Fredrik Løkting Hasselberg
Governance and Conflicting Interests within The Extractive Hot Zone of Repparfjorden
This project aims to uncover how different and conflicting interests and perceptions of place within the assemblage of an Extractive Hot Zone unfold and form the hot zone through interactions between actors and their capabilities to mobilize resources and power at different levels. A multi dimensional assemblage theory, drawing on socio-spatial concepts such as location, scale, network and power will constitute a central part of the project theoretical foundation. Kvalsund in Finnmark will serve as the project’s empirical catchment area and focus will be directed at proceedings in relation to a planned extraction of copper ore in the south of Repparfjorden.
Marikken Wullf Wathne
Changing narratives within the Norwegian petroleum sector
Contemporary changes within the petroleum industry is the basis for Marikkens project, as she seeks to explore how Norwegian oil workers are constructing the changing place identity of Stavanger within the context of discourses surrounding a ”green shift”. In researching this topic, Marikken will interview petroleum workers to attempt to find how narratives and counter-narratives are presented to explain the current changes.
Kari Elida Eriksen
Daniel Michael Larsen
The emergence of the car sharing ring (Bildeleringen) in Bergen
This Master’s project aims to map the emergence of car sharing in Bergen. The project takes its point of departure in John Urry’s notion of ”automobility”, and his ideas of how to break dependence on the private car where shared mobility is a key component. The project uses multiple sources of data. It draws on interviews with current and previous employees who have been involved in the development of Bildeleringen. It uses interviews with local policy makers who have to various degrees facilitated car sharing. Further, I have conducted an extensive survey among current members, to uncover what kinds of people use car sharing and what their experiences are.
Sustainable transport and land use planning in Bergen
The project aims to uncover the underlying structures and drivers for sustainable planning in the municipality Bergen. The goal is to uncover how and to what extent the municipality coordinate their spatial planning and their transport planning in order to handle the growing population and at the same time facilitate less emissions from cars and personal transport. The thesis will build upon theories such as spatial theories, urban planning, governance and power relations, and sustainable development and densification. The thesis will also cover the pressing climate problem to some degree as a framework, and explore structures and the legal framework for planning in Norway. The project will be limited to 3 smaller areas within the municipality, and specifically look at the correlation between plans on housing development and plans for public transportation development in these three areas.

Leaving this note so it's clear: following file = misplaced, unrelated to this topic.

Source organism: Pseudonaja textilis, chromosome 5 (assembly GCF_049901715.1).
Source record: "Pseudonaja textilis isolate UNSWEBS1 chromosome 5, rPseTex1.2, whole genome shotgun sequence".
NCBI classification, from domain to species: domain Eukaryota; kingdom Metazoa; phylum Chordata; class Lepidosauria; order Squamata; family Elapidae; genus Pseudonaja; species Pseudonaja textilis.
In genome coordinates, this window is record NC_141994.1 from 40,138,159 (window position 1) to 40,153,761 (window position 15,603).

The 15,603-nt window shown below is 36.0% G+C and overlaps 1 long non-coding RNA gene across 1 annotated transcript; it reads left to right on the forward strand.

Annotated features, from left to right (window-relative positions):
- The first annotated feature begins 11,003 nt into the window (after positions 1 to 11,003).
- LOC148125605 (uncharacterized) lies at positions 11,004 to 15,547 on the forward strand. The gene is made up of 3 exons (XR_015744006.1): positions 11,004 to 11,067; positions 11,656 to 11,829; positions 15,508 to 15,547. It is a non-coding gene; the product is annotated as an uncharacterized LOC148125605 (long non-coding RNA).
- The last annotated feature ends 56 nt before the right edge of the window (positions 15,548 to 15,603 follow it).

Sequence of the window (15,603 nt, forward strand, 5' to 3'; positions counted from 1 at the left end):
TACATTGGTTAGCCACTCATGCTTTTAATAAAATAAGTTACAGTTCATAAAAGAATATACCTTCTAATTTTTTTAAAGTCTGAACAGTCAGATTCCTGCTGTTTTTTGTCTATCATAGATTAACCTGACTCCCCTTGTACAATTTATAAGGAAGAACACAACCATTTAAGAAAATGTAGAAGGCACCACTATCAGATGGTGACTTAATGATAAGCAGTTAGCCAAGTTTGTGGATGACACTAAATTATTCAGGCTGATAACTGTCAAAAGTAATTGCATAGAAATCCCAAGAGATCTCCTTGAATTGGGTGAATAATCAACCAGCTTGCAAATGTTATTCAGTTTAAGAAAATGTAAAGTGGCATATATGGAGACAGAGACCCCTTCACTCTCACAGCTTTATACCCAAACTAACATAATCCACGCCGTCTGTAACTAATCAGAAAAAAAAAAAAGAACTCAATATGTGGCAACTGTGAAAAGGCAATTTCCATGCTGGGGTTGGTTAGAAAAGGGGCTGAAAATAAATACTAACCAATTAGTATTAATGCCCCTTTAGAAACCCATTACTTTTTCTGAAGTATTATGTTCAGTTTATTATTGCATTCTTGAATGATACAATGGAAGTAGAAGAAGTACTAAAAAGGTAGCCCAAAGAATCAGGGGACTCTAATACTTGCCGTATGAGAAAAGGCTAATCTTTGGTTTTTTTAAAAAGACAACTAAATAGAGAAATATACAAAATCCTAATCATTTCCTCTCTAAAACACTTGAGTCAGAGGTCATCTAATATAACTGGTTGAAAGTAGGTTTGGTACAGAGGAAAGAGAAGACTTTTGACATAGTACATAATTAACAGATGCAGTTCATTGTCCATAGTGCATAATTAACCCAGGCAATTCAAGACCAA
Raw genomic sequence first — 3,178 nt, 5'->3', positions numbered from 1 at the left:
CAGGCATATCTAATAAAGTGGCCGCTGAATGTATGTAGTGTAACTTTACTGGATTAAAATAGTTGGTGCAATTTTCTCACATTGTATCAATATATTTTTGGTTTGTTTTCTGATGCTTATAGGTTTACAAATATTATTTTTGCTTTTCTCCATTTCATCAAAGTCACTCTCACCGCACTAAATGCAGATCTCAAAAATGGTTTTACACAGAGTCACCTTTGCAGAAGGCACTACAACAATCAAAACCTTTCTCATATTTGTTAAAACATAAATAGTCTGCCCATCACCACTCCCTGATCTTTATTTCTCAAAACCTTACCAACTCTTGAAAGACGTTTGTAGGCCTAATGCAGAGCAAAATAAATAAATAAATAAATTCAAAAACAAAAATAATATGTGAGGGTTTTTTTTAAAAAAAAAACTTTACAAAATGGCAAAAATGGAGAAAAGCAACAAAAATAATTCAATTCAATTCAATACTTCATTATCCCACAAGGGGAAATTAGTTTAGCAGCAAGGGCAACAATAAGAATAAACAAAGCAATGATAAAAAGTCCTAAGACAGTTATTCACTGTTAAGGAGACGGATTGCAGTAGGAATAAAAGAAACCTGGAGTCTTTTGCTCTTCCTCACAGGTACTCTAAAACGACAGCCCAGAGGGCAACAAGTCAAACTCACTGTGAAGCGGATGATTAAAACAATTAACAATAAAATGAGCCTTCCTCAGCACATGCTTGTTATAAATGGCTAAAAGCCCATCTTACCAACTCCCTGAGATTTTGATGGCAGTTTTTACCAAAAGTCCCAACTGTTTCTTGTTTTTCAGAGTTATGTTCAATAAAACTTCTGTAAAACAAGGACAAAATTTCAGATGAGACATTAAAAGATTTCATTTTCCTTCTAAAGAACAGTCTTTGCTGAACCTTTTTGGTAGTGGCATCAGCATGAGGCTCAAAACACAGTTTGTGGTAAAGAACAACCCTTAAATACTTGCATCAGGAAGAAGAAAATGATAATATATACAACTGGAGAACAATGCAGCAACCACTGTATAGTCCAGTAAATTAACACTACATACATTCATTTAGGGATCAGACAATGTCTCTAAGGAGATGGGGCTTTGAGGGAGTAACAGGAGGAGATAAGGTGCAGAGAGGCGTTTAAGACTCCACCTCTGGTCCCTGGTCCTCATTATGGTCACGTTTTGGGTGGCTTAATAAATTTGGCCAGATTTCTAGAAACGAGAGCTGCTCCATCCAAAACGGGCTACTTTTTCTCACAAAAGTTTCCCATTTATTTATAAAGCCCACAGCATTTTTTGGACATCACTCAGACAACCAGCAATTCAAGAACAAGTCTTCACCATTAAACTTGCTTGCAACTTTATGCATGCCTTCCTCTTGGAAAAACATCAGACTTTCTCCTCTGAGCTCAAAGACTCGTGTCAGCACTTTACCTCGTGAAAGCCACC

Marte N. Aarak (completed spring 2016)
Sustainable cityplanning from a multilevel governance perspective; a casestudie of Bergen’s implementation of the ‘Cities of the Future’ programme
The theme of Marte’s project is sustainable city-planning from a multilevel governance perspective. The project will be based on a national sustainable city-planning project called Framtidens byer. Framtidens byer is a collaboration program between the state, KS (the organisation of the municipalities) the business community and the 13 largest cities in Norway. The project will build on the theory of Multilevel governance which addresses the transition from government to governance, new public management and the shift of power from the national level to global and subnational actors. The aim of the project is to explore how a sustainable city-planning program based on multilevel governance starts off at the national scale, and how it is implemented at the local scale.
Michal Wojtowicz (completed 2015)
Corporate Social Responsibility programming and impact in the Extractive Hot Zone
Michal is currently doing research in the Extractive Hot Zone of Mamuju, Indonesia, where Statoil has been conducting exploration for several years, while at the same time, employing substantial CSR programming in local villages in order to obtain a Social License to Operate. In this thesis the aim is to look further in to a terminated CSR development program in the Extractive Hot Zone of the provincial capital Mamuju in West Sulawesi. The issues Michal will apprehend is related to the sustainability of the development program, i.e. if the program remain viable and contributes toward the local development and to further see if it empowers the local community or if it remain dependable toward foreign contribution.